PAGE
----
If Tinker Bell had a garden it might look like the one Janet Magnuson and her 8-year-old granddaughter Victoria created in her backyard last spring.
The two took a small space of land in Magnuson’s backyard and created a tiny garden spot using several Stepables—a type of plant which can be walked upon—such as Golden creeping speedwell and thyme, both are winter hardy, and small annuals including a fern and begonia plant.
“For mulch we used cocoa bean shells,” said Magnuson, a Porter County Master Gardener. “They are small and look nice against the smaller plants.”
But because this a garden for fairies, more than plants were needed. And so the two made a pond out of the bottom of a grape tomato package, covered it with blue painters tape and then filled it with blue glass gems.
“We bought a 97-cent sign at the craft store and Victoria painted it and wrote ‘Victoria's Fairy Garden’ on it,” said Magnuson. “She also bought an unpainted fence and painted it in bright colors. We took a branch from a Clethra alnifolia—Sixteen Candles—shrub, painted it white and sprinkled glitter all over, and it made a perfect tree for our yard. We used a green bamboo stake and made an arbor over our walkway, which was made with pea gravel and colored glass gems.”
Tiny fairy gardens filled with miniature plants and the type of enchanting furniture that would tempt any fairy worth her pixie dust are a growing trend.
“It’s really taken off recently,” said Marsha Bradley, nursery manager at Chesterton Feed and Garden in Chesterton which offers classes in creating fairy gardens and also sells accoutrements like waterfalls, ponds, pools, miniscule strings of lights in shapes like hearts and bubbles and figurines—fairies, animals and birds.
Taltree Arboretum & Gardens in Valparaiso is hosting an exhibit of fairy houses for the month of May and also has classes.
“We’ve been doing this for a while now, and it’s very popular,” said Anicia Kosky, Taltree’s communications director.
“I am a garden author and master gardener, and Tinker Bell was my favorite animated character as a kid,” said Julie Bawden-Davis, co-author, with Beverly Turner, of "Fairy Gardening: Creating Your Own Magical Miniature Garden" (Skyhorse Publishing $16.95). “Beverly really is the Fairy Godmother of Fairy Gardening. She is a forerunner of the trend. She started making them 13 years ago. They have become really popular within the last five years or so.”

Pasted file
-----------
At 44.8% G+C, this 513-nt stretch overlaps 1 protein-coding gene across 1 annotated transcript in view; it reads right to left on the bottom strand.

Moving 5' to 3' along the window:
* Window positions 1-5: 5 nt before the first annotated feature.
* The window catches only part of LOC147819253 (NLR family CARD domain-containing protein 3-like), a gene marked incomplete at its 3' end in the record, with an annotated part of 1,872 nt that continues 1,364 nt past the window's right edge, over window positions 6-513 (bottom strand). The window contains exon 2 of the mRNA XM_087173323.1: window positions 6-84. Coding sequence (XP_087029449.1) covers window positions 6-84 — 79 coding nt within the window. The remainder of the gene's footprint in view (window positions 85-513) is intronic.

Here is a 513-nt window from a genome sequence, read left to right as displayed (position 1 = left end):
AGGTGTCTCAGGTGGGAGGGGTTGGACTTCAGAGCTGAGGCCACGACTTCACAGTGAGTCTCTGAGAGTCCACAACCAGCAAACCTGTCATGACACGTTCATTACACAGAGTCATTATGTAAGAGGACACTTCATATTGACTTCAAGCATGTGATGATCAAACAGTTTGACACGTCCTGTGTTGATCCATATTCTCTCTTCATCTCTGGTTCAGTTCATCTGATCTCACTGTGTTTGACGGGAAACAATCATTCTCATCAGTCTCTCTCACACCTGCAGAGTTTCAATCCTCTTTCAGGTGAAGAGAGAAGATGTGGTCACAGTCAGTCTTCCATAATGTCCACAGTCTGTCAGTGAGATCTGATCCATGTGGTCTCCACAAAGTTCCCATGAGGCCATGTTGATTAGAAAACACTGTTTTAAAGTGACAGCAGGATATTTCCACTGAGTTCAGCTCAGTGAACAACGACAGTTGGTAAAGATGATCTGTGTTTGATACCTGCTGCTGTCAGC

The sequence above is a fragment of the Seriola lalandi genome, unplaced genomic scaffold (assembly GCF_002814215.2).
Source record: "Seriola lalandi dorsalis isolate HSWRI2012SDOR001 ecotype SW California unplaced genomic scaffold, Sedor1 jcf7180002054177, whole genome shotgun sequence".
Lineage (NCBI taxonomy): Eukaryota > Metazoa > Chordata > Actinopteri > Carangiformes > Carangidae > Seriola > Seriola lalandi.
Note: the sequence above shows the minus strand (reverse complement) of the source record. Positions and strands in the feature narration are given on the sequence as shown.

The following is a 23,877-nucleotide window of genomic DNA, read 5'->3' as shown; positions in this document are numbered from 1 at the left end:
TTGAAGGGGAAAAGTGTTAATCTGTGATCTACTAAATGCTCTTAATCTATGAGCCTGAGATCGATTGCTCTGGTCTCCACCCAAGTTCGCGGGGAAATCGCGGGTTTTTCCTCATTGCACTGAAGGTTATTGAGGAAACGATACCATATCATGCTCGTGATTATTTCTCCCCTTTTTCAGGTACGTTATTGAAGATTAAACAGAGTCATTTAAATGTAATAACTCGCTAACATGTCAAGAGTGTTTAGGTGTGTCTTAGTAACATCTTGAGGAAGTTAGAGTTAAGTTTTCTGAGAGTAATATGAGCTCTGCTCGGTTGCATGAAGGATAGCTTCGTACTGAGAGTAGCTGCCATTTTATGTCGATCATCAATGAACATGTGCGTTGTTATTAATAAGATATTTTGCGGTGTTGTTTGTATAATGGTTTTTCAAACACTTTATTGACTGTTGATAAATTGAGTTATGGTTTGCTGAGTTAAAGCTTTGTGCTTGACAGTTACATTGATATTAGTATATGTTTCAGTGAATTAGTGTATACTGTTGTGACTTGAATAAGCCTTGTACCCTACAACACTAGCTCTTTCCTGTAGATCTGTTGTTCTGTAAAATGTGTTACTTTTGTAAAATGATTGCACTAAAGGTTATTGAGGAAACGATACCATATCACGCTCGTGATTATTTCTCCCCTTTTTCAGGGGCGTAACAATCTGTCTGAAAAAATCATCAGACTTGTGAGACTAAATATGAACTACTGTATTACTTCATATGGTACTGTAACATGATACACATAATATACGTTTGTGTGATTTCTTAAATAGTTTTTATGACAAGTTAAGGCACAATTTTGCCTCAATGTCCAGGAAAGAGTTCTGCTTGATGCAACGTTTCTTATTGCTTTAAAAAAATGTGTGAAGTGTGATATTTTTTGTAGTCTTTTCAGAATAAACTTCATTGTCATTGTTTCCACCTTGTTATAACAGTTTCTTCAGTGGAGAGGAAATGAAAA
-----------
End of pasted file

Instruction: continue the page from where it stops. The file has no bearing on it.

Turner, who is also head designer at M & M Nursery in Orange, California, said she became intrigued by fairy gardening in a roundabout way.
“I decided that even though I was an adult, I wanted to build the dollhouse I’d always dreamed about as a child,” she said. “I found a basic dollhouse model at the hobby store and proceeded to do some kit-bashing. I came up with my own dollhouse and added and added to it, including creating a diminutive garden that rivaled Central Park. After a while, I discovered that what I really enjoyed was the mini garden, so I started planting real plants and eventually added the fairies.”
For those starting off, Turner suggested the best way is to plant a container fairy garden.
“This gives you the opportunity in a manageable way to learn how to create an enchanting fairy garden,” she said. “You can experiment with theme and growing the miniature plants. This also gives you the opportunity to create a sun or shade fairy garden. Potted fairy gardens can be easily moved from one area to the other, including to the center of a table during a dinner party as an eye-catching centerpiece that everyone is sure to talk about. In terms of what to buy, choose high-quality fairies whenever possible and other accessories that will stand up to the weather and watering. And only plant miniature/dwarf plants.”
Fairy gardens in tea cups are also an easy way to begin. Chesterton Feed & Garden also sells fairy garden kits containing much of what you need to get started. They also sell one of kind ornamentations for the garden—and we’re talking seriously cute items like tiny boots, castles, carrots, mushrooms and much, much more—created by Chesterton sculptor Rita Jackson.
“People often have an idea of what they want, and Rita can make it,” said Bradley.
Turner sees fairy gardening as therapeutic.
“It’s a fun activity that brings out the kid in all of us,” she said. “You forget about your troubles when you’re planting a miniature tree and deciding where to place a fairy in your little corner of the world.”
Suzanna Tudor, Porter County Master Gardener, Publicity and Promotion Committee, became interested after her daughter purchased a small woven chair, angel statues, and bronze horse at a consignment store to furnish a fairy garden for me nestled into my perennials.
“I joined forces with a group from the Porter County Master Gardeners at the Chesterton Library Service Center where we built a fairy tree house last January,” she said. “I enlisted the help of my granddaughter for that project. “
Bawden-Davis also suggested working with other fairy garden devotees.
“One really cute idea included a group of fairy gardeners who planted fairy gardens next to trees throughout a neighborhood. The sky really is the limit for fairy gardens and fairy gardeners,” she said.
“Victoria and I enjoyed watching the garden grow and change throughout the season,” said Magnuson. “Santa brought her some new trinkets to add next year.”